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North Texas Man Relates To "King's Speech"

DALLAS (CBSDFW.COM) - The Academy Awards will be handed out on Sunday night and "The King's Speech" leads the pack with 12 nominations, including nods for Best Picture and Best Actor in Colin Firth. The film is about King George VI and his struggles as a stutterer. But for a North Texas man, this is more than just a movie. Rather, the film is a reflection of his personal, real life battles with a speech disorder.

Byron Zick has lived with a stutter throughout his entire life. "I'm fearful of certain words," he explained. "I'm fearful of being seen as a stutterer." But for the past four years, the 27-year-old has been seeking treatment at the UT Dallas Callier Center for Communication Disorders. "I'd say I've come a long way. I'm much more comfortable with myself now."

But that was not always the case. Just as Firth's character in "The King's Speech," Zick recalls a time when he would get anxious or apprehensive when he spoke. "Certain things have happened where people have, perhaps, called out the fact that I have a stutter. That has shaped my perception of the stutter in a negative way."

However, with help from UT Dallas speech pathologist Shannon Raby, Zick has learned how to control his speaking. "Most people don't understand what stuttering is and how it can affect someone," said Raby. But therapy sessions are different from techniques seen on the silver screen. "Some of the things we do focus on is addressing the internal components, understanding you're not the only one, accepting who you are, accepting stuttering is a part of who you are, knowing how you talk to yourself does affect how you speak, and your ability to have confidence in yourself as a speaker."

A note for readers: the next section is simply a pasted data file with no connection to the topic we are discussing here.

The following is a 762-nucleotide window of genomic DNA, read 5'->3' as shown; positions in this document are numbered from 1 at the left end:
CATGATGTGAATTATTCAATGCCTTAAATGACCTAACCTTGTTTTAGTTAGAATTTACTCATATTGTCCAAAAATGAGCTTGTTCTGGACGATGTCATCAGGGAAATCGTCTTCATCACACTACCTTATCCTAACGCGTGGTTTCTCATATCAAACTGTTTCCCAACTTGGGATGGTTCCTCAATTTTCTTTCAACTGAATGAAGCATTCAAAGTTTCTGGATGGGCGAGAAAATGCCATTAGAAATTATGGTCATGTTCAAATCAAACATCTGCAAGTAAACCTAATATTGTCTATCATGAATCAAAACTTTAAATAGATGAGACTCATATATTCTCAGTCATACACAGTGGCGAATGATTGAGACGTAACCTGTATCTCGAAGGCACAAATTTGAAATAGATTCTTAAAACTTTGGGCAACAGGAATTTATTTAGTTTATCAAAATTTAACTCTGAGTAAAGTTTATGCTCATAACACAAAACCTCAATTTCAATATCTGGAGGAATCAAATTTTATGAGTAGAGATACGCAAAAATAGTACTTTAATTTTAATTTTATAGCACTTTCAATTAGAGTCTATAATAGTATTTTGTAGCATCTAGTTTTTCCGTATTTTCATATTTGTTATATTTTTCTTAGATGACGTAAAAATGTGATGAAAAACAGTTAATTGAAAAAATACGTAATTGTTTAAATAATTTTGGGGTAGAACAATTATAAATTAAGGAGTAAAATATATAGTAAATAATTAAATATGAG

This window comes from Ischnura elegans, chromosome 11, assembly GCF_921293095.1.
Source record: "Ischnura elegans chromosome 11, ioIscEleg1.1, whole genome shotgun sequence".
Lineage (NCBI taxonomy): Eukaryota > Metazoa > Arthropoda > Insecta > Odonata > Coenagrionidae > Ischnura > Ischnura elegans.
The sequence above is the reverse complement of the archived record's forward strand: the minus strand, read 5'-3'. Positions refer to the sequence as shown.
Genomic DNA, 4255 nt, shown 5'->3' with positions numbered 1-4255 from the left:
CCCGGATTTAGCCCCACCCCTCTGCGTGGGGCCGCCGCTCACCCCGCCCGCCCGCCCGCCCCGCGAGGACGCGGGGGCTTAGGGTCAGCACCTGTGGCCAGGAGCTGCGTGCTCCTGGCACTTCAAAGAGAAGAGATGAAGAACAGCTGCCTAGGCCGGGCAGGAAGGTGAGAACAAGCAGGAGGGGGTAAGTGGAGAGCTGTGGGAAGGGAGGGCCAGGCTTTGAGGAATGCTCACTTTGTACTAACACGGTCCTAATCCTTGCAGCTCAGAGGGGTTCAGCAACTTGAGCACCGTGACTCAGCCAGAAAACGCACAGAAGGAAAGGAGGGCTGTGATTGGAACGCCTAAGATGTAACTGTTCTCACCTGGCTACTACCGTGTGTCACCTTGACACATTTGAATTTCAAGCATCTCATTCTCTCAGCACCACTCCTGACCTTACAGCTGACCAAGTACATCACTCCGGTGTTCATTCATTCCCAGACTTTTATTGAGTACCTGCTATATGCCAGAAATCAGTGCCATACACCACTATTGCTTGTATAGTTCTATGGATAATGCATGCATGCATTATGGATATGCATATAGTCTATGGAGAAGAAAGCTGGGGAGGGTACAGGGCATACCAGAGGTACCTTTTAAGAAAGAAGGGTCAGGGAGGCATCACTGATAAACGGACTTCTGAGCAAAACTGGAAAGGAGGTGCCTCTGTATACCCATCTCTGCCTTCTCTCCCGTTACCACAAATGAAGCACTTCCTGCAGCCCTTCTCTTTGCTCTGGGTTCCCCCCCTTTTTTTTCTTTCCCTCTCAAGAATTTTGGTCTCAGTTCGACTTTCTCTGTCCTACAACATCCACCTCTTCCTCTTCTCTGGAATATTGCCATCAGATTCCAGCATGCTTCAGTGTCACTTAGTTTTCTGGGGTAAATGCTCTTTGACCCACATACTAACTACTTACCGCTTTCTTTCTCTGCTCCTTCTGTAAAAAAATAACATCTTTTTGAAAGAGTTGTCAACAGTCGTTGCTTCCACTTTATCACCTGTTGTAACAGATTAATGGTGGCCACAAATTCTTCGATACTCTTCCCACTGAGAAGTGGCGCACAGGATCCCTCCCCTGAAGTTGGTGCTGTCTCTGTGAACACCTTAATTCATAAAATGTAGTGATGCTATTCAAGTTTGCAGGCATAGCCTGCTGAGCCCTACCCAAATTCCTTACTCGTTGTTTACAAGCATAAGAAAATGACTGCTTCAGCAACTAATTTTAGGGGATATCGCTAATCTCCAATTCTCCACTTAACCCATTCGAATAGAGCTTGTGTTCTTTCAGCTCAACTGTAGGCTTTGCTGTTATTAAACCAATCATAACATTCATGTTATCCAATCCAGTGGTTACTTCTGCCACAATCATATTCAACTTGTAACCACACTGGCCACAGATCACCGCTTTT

Despite some storytelling differences, Zick feels that "The King's Speech" does accurately depict the daily struggles of a speech disorder. "From a stutterer's perspective, it very much captured the essence of the anxiety and the stress that a stutterer goes through, a particularly bad point of stuttering."

Zick hopes that the Oscar nominated movie both entertains and educates audiences. Understanding and acceptance are a part of the film's message – one that should resonate with everyone. "Just give them the same respect, because their opinion is as valid as anybody else's."

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